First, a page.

Credit Score and Report

About Your Credit

When you apply for a mortgage, The Walden Group will request a 3-in-1 credit report from a credit agency.

The primary purpose of a credit report is to establish if a borrower has a sufficient and satisfactory credit history for the loan requested, usually through a score calculation.

This score is based on a formula and represents a composite of your credit history, employment, ability to save, and so on and is used to determine your past willingness and ability to meet credit obligations which is indicative of your commitment to make payments on the new financing being considered.

The secondary purpose is to develop a complete summary of current debts that a consumer must pay each month. Credit reports also list any bankruptcies, foreclosures and legal judgments against a consumer.

Credit Issues

If you are worried about your credit history, you can take charge of your situation by getting the facts and taking the actions necessary to improve your chances for a mortgage approval. Many consumers have faced difficulties that resulted in credit problems.

The good news is that a consumer is no longer banned for life from obtaining a mortgage or other new credit. At The Walden Group, we have loan products for borrowers with less than perfect credit.

These products do not require perfect or spotless credit records for people who otherwise have demonstrated a good pattern of making payments. These loans allow borrowers to make higher down payments and obtain a loan immediately although the loans carry higher interest rates because of the greater risk.

However, if you can maintain excellent credit for twelve to twenty four months with the new mortgage, you can refinance the loan into lower rates later.

Fixing Your Credit

Credit reports are usually accurate, but they may contain errors and mistakes. You can obtain exact copies of your credit histories from the major credit reporting bureaus to verify their accuracy and correct any errors or mistakes. For instance, if you have a common surname or family members are Jr., Sr., III etc., you will be able to separate the accounts from family members or people not even related you.

You should contact all three of the major credit bureaus directly to correct any errors appearing on reports from each of those credit bureaus.

Each credit organization will send you a free copy if you have been denied credit. Otherwise a small charge may apply. You can contact each credit bureau as follows: Experian (888) 397-3742; Trans Union (800) 888-4213; Equifax (800) 685-1111.

A borrower preparing to apply for a mortgage loan should take several steps to maximize chances of approval and prevent unnecessary delays. First, list all current debts, including monthly payments, total balance and types of loans (installment, revolving, etc.) to determine what should appear on the credit report. Second, get the facts. Contact all three credit bureaus listed above for a copy of their credit report. Each bureau will send you a copy of the credit report, but the inquiry will not show up on the credit report as an inquiry because it was for the consumer. Each report will include a dispute form to challenge any incorrect information. Complete the dispute form for any items with which there is a disagreement and send it to each credit bureau.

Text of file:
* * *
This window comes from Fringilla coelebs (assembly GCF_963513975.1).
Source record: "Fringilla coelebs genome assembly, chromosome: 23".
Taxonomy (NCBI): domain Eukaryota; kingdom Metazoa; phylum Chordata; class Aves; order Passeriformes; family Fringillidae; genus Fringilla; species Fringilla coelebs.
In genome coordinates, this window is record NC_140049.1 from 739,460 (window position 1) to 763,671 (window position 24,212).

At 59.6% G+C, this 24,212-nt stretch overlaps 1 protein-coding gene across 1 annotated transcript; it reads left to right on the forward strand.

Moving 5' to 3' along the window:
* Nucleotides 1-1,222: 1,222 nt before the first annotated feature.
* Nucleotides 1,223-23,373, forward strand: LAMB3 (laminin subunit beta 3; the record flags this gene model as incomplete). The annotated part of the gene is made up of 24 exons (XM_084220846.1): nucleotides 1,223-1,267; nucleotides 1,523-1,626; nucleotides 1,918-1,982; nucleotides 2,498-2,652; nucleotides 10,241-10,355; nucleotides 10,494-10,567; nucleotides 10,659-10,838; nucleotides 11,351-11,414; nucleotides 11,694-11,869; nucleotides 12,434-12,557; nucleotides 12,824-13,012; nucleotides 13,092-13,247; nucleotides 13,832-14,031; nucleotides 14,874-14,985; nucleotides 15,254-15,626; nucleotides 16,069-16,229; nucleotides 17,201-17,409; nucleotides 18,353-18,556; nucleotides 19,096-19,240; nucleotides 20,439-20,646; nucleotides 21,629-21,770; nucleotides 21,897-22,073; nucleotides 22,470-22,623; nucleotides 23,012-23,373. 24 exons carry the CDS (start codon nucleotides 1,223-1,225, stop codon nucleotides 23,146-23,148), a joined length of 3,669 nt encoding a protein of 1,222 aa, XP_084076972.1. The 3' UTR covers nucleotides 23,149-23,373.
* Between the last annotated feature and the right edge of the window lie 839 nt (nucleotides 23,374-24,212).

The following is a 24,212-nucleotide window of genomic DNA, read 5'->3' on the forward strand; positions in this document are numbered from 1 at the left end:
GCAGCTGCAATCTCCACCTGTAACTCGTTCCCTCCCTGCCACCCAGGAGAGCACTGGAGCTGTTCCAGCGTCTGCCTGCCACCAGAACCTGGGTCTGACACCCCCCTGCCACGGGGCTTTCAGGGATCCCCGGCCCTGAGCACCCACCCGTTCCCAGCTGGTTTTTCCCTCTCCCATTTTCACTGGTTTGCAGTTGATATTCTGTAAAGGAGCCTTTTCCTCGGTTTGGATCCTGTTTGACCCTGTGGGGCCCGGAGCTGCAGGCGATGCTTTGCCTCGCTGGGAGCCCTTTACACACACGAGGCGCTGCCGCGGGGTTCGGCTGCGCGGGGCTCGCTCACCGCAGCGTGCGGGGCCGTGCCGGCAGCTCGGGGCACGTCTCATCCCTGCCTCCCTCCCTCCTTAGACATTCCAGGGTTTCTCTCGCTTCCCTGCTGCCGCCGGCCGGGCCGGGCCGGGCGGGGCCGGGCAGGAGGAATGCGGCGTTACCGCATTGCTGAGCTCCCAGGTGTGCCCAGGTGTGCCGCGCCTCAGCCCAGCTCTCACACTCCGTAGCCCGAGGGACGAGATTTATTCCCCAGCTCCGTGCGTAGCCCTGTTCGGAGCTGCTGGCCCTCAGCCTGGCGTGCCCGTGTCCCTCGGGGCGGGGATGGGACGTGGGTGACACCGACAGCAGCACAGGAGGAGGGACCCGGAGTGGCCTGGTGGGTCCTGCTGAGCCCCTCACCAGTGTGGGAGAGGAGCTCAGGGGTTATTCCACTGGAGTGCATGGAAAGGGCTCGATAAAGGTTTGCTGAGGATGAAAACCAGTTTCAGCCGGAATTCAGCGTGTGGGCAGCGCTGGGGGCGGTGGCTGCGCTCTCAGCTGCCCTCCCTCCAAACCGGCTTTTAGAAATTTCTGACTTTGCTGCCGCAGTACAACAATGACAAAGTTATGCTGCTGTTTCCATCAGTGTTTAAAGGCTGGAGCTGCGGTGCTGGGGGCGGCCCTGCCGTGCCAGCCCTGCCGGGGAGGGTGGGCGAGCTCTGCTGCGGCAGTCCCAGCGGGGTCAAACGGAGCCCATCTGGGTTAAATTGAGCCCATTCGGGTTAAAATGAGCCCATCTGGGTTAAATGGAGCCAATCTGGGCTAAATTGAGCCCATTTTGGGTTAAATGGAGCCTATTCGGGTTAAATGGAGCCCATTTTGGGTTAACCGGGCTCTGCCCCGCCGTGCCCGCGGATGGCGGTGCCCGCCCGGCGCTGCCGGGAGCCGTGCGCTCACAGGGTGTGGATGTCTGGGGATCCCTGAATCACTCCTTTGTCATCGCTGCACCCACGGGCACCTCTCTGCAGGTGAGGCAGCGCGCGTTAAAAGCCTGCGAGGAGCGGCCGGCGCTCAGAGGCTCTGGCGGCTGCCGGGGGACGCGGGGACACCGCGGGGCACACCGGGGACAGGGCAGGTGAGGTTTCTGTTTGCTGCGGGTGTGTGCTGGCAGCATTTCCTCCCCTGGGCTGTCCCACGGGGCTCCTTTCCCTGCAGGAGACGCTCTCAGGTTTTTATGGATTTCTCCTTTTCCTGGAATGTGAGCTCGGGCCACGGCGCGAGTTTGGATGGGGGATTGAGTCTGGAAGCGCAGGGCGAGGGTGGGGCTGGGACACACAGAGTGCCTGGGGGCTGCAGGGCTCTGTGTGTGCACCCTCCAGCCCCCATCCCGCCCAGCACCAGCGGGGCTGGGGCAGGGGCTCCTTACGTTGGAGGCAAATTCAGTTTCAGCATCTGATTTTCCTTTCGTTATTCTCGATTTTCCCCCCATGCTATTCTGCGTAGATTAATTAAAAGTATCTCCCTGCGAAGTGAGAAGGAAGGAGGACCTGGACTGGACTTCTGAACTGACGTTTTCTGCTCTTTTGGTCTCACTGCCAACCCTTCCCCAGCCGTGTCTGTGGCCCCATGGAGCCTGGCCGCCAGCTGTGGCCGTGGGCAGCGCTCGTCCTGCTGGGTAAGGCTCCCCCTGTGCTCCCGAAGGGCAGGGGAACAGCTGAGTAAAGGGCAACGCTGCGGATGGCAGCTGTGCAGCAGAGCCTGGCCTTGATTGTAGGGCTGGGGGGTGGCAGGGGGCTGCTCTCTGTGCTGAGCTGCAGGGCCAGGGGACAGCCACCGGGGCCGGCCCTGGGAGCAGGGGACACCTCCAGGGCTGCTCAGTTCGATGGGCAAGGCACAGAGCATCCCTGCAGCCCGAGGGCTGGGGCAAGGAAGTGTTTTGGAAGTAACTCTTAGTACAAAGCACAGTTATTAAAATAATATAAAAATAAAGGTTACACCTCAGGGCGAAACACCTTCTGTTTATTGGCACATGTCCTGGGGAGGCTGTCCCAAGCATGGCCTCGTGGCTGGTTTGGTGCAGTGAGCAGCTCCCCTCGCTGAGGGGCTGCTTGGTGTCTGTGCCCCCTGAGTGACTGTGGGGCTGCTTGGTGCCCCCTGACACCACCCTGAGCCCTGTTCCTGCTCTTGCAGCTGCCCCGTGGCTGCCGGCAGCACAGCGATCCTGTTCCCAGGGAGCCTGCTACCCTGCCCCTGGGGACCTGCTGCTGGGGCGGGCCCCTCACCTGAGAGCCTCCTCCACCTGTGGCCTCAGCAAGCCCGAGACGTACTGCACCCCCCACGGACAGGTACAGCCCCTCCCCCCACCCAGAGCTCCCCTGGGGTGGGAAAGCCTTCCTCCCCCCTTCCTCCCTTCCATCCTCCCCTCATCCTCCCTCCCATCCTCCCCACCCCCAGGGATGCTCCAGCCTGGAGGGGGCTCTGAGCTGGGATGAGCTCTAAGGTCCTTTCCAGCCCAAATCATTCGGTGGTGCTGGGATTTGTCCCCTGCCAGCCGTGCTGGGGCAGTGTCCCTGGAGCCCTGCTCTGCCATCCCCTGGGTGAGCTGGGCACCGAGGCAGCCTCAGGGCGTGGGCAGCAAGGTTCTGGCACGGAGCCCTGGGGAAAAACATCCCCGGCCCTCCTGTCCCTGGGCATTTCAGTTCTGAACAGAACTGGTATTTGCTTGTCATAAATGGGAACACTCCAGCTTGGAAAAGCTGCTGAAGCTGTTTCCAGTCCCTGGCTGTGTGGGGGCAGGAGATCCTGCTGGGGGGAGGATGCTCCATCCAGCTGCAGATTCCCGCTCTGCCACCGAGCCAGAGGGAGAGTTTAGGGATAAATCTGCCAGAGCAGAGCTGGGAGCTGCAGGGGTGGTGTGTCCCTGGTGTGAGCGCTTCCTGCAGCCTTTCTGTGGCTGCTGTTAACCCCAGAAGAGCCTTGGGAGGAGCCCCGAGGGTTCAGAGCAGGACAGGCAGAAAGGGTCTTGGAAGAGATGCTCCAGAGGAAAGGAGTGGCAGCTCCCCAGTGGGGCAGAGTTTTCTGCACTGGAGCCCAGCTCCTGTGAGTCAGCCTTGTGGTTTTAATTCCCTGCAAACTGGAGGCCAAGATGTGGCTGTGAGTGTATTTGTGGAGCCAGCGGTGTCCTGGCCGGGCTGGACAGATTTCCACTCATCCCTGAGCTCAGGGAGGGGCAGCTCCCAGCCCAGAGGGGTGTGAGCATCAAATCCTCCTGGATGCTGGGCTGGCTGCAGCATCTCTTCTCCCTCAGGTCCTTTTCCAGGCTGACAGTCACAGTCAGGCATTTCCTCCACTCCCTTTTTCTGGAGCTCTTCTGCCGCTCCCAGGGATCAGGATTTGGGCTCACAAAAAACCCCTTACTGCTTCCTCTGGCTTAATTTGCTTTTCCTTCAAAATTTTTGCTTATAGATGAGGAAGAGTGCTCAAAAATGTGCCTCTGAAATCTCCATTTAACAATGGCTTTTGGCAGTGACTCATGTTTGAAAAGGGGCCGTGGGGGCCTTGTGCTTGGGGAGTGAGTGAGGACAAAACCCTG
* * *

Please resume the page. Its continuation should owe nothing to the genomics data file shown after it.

When credit reports have been obtained review the monthly payment history for each account. As long as the majority of a borrower’s credit demonstrates a satisfactory credit history, a few minor delinquencies should not prevent approval for a mortgage, car loan or credit card. However, you should take three steps to insure that your credit report is reviewed in the most favorable light possible:

1. All credit delinquencies, no matter how minor, should be explained in a satisfactory manner to the lender. For delinquencies over two years old, the explanations can be brief. For credit delinquencies in the past two years, the explanations must be detailed as they may affect loan approval.

2. All credit inquiries (by other grantors of credit) that appear on a credit report should be explained by stating the purpose of the credit request, whether credit was granted or not, and the current terms. A large number of inquiries on a credit report reflects negatively because it appears to the lender that the borrower has applied to other institutions without success.

3. All charge-offs, liens and unpaid judgments, no matter how small, must be paid and shown as paid on all credit reports prior to obtaining a loan approval.

Maintaining Your Credit

If you have good credit scores or once you have been able to correct your credit report, here are a few things you can do to maintain or improve your scores from where you are today:

1. Pay all your bills on time.

2. Don’t apply for any new credit unnecessarily. Every time you sign and return a new credit card offering, or open that second account at a department store because you get a 10% discount, an inquiry will be generated and that will reduce your score.

3. Maintain credit card balances and keep credit lines open but try to keep them at a level that is 50% or below of the maximum credit limit. In other words, if the credit limit is $1,000, try to keep your running balance below $500.

4. Do not consolidate credit lines. Consolidating all your credit cards onto one can hurt you if the balance is at the credit limit.

5. If you get into a dispute with a creditor and it isn’t a huge amount, pay it and move on. Having one or more collections, even if they are small amounts, can really damage your score.

It pays to start preparing now.




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